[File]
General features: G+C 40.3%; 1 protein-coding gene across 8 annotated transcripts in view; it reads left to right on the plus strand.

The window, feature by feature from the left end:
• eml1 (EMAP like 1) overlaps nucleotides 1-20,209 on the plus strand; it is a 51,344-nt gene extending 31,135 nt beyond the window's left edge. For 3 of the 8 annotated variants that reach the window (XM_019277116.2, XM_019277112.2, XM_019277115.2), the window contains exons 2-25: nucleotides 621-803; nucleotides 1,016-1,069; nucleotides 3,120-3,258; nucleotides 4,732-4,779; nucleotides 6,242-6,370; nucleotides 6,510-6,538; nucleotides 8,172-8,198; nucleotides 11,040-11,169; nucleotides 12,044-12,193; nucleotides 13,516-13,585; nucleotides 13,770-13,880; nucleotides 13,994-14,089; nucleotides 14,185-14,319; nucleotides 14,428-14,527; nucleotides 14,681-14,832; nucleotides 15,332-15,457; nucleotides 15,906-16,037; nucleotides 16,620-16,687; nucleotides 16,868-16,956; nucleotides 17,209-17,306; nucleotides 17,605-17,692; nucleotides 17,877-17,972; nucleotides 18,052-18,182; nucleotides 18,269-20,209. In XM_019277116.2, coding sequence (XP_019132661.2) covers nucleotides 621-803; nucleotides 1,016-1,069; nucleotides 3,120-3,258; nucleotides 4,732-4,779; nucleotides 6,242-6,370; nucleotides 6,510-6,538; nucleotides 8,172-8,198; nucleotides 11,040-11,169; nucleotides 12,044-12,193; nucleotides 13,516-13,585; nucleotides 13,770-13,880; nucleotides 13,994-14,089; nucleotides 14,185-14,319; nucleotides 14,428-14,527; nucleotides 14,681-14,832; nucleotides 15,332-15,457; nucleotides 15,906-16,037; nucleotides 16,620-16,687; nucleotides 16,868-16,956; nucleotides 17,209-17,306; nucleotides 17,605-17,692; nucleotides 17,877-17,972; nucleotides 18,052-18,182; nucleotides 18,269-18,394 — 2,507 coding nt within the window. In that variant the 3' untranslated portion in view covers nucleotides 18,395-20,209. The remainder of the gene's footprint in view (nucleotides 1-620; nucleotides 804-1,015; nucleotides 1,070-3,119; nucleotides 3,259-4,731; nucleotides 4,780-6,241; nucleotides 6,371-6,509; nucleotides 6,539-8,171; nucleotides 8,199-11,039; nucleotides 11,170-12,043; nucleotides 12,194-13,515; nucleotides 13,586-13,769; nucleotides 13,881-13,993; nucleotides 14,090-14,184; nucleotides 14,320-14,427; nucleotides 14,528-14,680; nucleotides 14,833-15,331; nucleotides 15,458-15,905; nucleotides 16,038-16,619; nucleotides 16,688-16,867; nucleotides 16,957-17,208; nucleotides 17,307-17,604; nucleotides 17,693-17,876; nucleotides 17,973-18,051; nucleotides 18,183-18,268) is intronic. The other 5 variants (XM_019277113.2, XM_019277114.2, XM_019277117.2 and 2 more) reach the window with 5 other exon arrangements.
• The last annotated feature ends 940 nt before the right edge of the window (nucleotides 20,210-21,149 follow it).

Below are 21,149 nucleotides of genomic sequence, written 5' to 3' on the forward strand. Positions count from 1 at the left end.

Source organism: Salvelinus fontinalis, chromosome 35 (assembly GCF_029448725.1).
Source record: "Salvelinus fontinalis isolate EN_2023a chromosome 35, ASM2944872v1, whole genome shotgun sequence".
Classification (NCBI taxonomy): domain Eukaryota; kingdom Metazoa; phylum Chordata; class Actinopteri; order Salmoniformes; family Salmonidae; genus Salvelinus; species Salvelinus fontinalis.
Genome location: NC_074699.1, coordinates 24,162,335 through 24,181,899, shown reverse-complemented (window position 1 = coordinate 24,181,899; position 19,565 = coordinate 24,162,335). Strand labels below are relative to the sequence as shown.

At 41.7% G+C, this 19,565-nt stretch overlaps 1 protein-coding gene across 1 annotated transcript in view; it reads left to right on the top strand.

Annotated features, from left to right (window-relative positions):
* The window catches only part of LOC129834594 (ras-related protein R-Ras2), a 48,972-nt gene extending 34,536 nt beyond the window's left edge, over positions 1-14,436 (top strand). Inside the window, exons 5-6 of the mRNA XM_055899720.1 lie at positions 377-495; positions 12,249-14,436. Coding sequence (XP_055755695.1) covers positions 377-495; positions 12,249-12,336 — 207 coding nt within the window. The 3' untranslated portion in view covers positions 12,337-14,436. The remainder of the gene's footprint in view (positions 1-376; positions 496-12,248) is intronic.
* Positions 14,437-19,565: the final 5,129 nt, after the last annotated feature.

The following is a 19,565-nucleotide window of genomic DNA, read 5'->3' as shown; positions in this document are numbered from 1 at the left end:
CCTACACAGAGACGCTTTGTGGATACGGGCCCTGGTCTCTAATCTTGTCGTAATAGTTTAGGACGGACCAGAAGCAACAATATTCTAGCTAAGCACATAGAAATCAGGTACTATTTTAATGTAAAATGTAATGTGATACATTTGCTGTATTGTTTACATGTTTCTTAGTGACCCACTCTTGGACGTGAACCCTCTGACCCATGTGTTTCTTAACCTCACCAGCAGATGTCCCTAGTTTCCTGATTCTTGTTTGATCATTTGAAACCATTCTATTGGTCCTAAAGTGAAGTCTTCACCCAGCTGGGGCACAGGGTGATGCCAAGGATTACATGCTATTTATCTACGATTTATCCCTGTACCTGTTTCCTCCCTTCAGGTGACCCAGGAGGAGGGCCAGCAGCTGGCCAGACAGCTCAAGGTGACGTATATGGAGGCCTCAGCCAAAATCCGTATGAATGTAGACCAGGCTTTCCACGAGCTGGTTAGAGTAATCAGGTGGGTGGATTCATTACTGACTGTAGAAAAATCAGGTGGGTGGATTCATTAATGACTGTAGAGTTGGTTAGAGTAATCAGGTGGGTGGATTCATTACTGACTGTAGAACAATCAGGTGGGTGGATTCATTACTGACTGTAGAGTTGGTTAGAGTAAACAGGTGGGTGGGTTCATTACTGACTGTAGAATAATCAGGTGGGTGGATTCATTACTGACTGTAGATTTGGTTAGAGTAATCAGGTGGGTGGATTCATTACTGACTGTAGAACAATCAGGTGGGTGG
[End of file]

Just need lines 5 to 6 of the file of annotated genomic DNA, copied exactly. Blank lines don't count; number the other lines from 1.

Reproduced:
Below are 21,149 nucleotides of genomic sequence, written 5' to 3' on the forward strand. Positions count from 1 at the left end.

Source organism: Salvelinus fontinalis, chromosome 35 (assembly GCF_029448725.1).